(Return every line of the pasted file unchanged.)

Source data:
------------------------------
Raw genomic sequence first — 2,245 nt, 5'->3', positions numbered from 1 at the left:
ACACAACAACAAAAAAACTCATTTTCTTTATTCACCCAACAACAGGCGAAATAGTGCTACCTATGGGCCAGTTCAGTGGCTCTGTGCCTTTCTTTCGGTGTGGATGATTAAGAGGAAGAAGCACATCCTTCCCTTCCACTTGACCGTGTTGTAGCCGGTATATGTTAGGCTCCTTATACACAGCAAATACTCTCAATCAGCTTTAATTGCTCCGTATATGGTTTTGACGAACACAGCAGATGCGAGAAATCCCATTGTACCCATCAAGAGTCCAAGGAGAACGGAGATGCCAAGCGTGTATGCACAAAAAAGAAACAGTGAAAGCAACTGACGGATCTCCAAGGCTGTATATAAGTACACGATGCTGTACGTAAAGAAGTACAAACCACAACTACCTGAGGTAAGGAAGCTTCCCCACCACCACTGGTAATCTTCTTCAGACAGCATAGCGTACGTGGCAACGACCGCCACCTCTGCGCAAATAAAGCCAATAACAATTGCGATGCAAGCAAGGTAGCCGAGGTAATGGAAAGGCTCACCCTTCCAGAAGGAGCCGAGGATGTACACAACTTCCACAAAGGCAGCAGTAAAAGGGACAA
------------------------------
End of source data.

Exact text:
Raw genomic sequence first — 2,245 nt, 5'->3', positions numbered from 1 at the left:
ACACAACAACAAAAAAACTCATTTTCTTTATTCACCCAACAACAGGCGAAATAGTGCTACCTATGGGCCAGTTCAGTGGCTCTGTGCCTTTCTTTCGGTGTGGATGATTAAGAGGAAGAAGCACATCCTTCCCTTCCACTTGACCGTGTTGTAGCCGGTATATGTTAGGCTCCTTATACACAGCAAATACTCTCAATCAGCTTTAATTGCTCCGTATATGGTTTTGACGAACACAGCAGATGCGAGAAATCCCATTGTACCCATCAAGAGTCCAAGGAGAACGGAGATGCCAAGCGTGTATGCACAAAAAAGAAACAGTGAAAGCAACTGACGGATCTCCAAGGCTGTATATAAGTACACGATGCTGTACGTAAAGAAGTACAAACCACAACTACCTGAGGTAAGGAAGCTTCCCCACCACCACTGGTAATCTTCTTCAGACAGCATAGCGTACGTGGCAACGACCGCCACCTCTGCGCAAATAAAGCCAATAACAATTGCGATGCAAGCAAGGTAGCCGAGGTAATGGAAAGGCTCACCCTTCCAGAAGGAGCCGAGGATGTACACAACTTCCACAAAGGCAGCAGTAAAAGGGACAA